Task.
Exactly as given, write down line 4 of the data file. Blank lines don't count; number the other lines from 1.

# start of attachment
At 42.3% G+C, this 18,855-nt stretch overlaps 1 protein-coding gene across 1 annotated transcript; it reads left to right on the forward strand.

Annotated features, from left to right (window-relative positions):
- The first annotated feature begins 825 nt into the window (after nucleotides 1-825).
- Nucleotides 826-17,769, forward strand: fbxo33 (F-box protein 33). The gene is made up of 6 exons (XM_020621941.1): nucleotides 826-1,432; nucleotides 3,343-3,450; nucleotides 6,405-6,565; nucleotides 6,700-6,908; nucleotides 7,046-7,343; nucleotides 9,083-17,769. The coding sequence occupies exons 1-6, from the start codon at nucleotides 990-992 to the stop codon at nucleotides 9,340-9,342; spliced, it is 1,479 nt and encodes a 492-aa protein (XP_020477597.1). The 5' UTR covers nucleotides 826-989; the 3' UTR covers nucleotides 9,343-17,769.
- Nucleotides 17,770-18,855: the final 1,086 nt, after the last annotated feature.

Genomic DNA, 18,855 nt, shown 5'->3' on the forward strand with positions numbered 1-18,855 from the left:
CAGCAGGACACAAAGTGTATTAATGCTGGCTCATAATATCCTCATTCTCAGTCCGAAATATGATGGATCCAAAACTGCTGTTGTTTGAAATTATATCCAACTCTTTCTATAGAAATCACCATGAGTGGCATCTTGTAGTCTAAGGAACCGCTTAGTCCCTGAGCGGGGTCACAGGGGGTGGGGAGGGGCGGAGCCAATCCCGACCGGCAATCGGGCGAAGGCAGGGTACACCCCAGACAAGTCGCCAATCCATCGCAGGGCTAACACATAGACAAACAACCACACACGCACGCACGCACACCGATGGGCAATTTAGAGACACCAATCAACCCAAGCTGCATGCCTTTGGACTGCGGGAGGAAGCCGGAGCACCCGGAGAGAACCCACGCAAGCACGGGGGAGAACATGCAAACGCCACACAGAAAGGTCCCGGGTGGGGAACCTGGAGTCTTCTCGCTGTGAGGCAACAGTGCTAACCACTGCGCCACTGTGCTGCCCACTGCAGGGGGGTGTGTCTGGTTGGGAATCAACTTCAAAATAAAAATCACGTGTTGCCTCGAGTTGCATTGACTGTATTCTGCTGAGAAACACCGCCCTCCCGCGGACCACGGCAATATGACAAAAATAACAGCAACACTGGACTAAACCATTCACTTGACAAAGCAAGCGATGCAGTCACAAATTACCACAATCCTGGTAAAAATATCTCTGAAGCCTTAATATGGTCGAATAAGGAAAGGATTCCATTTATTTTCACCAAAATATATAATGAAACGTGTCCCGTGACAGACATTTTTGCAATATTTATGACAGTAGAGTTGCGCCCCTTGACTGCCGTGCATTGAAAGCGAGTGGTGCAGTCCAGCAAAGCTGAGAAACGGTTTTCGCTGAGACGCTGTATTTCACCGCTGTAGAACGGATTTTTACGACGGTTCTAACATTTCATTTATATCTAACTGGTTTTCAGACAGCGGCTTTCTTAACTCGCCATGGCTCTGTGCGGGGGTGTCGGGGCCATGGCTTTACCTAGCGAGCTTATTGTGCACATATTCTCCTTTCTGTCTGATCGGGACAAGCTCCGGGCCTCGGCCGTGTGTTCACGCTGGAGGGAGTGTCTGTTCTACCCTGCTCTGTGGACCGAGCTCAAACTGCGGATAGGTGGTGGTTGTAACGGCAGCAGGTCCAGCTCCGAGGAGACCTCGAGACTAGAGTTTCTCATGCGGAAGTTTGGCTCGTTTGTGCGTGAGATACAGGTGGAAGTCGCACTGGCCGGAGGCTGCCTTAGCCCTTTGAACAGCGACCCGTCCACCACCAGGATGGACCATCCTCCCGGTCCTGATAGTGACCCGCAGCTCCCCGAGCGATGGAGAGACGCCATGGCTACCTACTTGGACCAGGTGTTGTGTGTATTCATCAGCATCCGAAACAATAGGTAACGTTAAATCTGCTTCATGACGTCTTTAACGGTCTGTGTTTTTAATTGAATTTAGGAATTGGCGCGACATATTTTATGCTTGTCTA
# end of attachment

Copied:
- Nucleotides 826-17,769, forward strand: fbxo33 (F-box protein 33). The gene is made up of 6 exons (XM_020621941.1): nucleotides 826-1,432; nucleotides 3,343-3,450; nucleotides 6,405-6,565; nucleotides 6,700-6,908; nucleotides 7,046-7,343; nucleotides 9,083-17,769. The coding sequence occupies exons 1-6, from the start codon at nucleotides 990-992 to the stop codon at nucleotides 9,340-9,342; spliced, it is 1,479 nt and encodes a 492-aa protein (XP_020477597.1). The 5' UTR covers nucleotides 826-989; the 3' UTR covers nucleotides 9,343-17,769.